When selecting the appropriate roughing pump, it is important to consider your process. Will you have a large volume of condensables running into the pump? Do you have any corrosives that will be pumped into the pump? Will the pump be near people, and if so, does it need to be very quiet and produce no oil mist? There are various seal types, purges, and fittings available to address condensables or corrosive chemicals in the process that would normally add excess wear-and-tear to “standard” pump designs. External accessory items such as inlet traps and inlet filters can help remove chemicals/process prior to entering the roughing pump, but they can affect the pumping speed achievable by the vacuum pump. External exhaust filters and mufflers are available to help knock down oil mist and reduce noise in the laboratory/warehouse environment.

 

Balance Between Operations

 

A roughing and backing pump performs two distinct operations when it is in motion. It will first rough pump the entire chamber to convert atmospheric pressure to comparatively low pressure. This allows the high vacuum pump to operate smoothly. When this process starts, the roughing pump has to revert to its secondary position to support the high vacuum pump again, but this time it will provide low pressure for the pump to exhaust from the outlet. You need to keep in mind the amount of time the roughing pump takes to convert the atmospheric pressure and provide low pressure. The higher the efficiency, the better it is for the pump. In environments where you require rough vacuum on demand, but not constantly, it is beneficial to add in a vacuum hold tank where the pump can pump down the tank, and vacuum can be removed from the tank on demand. The tank reduces the amount of starting and stopping that the vacuum pump experiences, which can help to add to the longevity of the pump (especially the motor). Turning the pump on and off frequently can cause motors to burn up.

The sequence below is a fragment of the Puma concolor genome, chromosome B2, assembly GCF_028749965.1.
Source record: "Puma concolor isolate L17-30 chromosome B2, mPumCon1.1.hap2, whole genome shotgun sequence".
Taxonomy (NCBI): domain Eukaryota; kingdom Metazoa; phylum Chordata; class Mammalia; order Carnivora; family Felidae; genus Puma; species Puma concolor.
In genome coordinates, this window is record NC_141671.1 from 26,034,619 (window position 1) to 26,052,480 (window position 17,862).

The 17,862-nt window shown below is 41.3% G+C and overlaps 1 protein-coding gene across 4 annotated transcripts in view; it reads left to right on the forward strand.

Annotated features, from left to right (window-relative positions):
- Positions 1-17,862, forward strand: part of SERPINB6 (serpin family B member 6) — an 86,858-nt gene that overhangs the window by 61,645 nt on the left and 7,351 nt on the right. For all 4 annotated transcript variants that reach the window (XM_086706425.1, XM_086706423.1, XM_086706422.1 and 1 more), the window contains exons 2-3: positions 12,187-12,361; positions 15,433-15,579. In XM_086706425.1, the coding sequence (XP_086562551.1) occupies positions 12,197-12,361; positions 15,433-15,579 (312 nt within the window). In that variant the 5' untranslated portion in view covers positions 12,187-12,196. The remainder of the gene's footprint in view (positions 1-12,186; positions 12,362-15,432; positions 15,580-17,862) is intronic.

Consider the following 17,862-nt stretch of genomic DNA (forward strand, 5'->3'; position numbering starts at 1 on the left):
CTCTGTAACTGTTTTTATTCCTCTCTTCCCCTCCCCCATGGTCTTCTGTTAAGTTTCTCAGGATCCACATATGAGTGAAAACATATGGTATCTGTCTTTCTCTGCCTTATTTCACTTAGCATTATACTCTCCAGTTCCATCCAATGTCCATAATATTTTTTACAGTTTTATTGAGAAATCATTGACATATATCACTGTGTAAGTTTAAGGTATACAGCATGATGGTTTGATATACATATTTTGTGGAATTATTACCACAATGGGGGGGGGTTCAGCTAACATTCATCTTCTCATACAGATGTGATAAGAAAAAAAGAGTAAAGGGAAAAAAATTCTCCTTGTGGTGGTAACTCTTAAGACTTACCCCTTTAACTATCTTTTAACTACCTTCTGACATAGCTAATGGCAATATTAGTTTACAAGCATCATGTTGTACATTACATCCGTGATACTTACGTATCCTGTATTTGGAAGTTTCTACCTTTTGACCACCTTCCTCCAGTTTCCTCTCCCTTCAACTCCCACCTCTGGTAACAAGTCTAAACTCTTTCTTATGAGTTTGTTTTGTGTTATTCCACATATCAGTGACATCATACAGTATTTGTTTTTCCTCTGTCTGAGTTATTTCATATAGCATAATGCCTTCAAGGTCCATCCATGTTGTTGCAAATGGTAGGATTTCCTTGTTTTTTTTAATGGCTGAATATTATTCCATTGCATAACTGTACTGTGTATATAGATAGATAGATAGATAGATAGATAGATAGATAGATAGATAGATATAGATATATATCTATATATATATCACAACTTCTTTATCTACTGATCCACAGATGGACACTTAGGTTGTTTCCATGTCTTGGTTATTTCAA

Backing Role

 

One of the most significant factors to consider while buying a roughing pump is its backing role when high-vacuum is the ultimate goal. A turbo drag, turbo, or drag pump usually operate efficiently when it is within a specific pressure envelope. The inlet pressure of the pump should be low enough so that the pumping arrays, whether it is the drum or disc in the drag pump or rotor and stator in the turbopump can impart a massive move to the gas molecules that are slowly pumped from the system. These molecules are often compressed through the pump, and soon they get exhausted at some other place with reduced pressure. This is the area where the backing pump actively removes them and sends them into the atmosphere.

 

Keep an eye on the foreline pressure. It should be low enough so that the high vacuum pump can quickly compress the gas that enters into the inlet. Most modern styles of turbo pumps utilize a combination of turbo and drag stages which give the benefit of the speed of turbine stages with increased compression ratios from the drag stages. With this hybrid design, the roughing pumps needed to back the turbo pumps are much smaller in pumping speed and they do not need as deep of a base pressure. Smaller CFM pumps such as diaphragm pumps can now be used to back many turbo pumps, which saves the end user money and space. It is still beneficial to utilize larger CFM pumps when time is a consideration.